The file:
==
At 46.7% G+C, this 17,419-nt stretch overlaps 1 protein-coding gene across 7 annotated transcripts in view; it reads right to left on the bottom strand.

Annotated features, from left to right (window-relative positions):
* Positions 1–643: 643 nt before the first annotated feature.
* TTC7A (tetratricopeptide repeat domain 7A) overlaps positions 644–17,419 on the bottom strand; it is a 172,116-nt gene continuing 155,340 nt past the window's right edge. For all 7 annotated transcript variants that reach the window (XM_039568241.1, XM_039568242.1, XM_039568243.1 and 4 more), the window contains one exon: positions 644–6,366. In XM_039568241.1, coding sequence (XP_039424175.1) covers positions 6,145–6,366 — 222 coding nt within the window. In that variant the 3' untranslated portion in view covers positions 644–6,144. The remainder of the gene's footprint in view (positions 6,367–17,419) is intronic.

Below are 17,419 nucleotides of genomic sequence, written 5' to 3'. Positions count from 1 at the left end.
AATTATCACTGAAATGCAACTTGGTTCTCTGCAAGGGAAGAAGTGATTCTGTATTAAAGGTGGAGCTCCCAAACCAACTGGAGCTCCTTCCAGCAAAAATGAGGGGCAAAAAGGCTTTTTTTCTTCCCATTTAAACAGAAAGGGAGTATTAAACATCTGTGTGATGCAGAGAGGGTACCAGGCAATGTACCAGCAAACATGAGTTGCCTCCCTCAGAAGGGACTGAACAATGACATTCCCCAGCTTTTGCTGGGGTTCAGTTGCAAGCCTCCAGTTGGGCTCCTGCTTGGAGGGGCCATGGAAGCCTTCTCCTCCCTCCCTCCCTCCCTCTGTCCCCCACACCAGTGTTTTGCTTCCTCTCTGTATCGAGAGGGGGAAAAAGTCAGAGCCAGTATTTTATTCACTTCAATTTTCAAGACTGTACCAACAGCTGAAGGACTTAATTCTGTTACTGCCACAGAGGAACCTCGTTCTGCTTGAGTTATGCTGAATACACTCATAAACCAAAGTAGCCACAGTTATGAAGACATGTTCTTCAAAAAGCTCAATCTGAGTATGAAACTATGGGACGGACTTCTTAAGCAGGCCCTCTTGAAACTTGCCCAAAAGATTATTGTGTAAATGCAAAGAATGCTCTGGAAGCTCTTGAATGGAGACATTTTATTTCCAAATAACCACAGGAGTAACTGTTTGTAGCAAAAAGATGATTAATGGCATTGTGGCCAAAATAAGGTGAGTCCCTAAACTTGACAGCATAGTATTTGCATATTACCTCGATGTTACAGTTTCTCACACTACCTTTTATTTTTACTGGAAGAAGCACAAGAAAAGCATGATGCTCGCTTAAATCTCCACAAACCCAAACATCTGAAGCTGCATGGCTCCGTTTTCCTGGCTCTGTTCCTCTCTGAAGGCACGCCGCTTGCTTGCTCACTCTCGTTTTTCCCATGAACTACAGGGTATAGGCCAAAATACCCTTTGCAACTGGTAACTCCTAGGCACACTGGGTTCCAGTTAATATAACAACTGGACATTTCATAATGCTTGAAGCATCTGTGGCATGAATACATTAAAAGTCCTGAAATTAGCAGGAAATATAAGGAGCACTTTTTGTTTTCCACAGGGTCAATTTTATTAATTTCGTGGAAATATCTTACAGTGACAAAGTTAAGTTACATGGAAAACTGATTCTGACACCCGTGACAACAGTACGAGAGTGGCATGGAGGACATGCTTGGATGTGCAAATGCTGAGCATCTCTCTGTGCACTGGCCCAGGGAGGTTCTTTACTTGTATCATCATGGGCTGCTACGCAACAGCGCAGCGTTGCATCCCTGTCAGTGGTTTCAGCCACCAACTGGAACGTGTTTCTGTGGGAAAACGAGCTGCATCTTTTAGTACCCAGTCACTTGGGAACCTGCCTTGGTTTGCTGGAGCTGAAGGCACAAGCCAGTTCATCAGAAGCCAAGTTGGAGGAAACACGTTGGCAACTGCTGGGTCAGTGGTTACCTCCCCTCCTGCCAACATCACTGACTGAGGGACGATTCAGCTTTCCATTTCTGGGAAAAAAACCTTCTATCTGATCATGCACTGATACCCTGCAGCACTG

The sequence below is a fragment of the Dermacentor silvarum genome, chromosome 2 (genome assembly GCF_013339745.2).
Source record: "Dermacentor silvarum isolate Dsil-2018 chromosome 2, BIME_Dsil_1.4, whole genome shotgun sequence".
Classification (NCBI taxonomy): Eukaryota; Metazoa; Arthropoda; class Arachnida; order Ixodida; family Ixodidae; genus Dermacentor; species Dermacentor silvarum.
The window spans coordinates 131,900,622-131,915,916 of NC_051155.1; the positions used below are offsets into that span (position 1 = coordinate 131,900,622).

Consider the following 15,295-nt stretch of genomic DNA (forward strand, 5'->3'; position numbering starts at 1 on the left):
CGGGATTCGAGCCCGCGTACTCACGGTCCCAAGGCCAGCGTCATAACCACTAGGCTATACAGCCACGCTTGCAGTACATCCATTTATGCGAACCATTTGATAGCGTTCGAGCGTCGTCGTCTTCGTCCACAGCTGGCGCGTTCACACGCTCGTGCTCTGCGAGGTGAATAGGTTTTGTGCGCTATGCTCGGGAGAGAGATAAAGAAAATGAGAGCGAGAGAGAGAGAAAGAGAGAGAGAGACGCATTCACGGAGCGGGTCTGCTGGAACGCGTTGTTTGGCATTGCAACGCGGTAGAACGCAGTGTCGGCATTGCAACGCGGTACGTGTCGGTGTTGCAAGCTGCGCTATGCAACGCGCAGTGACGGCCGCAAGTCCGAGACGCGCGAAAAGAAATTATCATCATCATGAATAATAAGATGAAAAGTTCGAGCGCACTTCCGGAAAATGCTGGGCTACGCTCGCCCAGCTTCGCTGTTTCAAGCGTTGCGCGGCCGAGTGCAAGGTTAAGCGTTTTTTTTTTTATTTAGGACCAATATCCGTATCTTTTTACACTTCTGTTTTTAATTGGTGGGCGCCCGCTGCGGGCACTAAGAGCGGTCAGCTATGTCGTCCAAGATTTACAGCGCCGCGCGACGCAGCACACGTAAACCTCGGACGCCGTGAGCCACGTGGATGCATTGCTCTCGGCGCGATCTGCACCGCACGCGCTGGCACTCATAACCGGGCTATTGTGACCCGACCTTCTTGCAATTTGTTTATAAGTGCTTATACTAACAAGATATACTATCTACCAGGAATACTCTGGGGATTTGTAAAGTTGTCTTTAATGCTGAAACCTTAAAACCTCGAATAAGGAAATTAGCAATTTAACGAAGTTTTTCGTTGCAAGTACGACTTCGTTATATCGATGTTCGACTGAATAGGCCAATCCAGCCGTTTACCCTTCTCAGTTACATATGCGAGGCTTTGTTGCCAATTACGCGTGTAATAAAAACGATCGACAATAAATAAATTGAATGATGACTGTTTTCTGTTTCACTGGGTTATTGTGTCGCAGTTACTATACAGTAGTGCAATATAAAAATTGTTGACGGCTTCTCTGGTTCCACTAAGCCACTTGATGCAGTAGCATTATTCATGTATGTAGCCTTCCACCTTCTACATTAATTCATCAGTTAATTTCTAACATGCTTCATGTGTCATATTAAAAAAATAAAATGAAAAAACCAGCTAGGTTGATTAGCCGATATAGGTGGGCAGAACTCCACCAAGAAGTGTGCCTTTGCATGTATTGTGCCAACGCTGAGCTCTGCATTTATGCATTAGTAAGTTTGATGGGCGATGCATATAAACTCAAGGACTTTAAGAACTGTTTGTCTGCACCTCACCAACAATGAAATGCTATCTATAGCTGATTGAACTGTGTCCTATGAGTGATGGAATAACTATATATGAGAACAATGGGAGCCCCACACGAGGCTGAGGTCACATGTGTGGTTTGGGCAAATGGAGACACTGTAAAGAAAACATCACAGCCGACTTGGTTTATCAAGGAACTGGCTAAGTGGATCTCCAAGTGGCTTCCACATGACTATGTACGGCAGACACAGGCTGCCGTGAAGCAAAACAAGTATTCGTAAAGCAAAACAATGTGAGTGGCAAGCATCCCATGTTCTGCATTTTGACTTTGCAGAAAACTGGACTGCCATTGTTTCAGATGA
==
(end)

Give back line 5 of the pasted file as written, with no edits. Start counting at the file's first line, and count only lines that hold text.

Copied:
Below are 17,419 nucleotides of genomic sequence, written 5' to 3'. Positions count from 1 at the left end.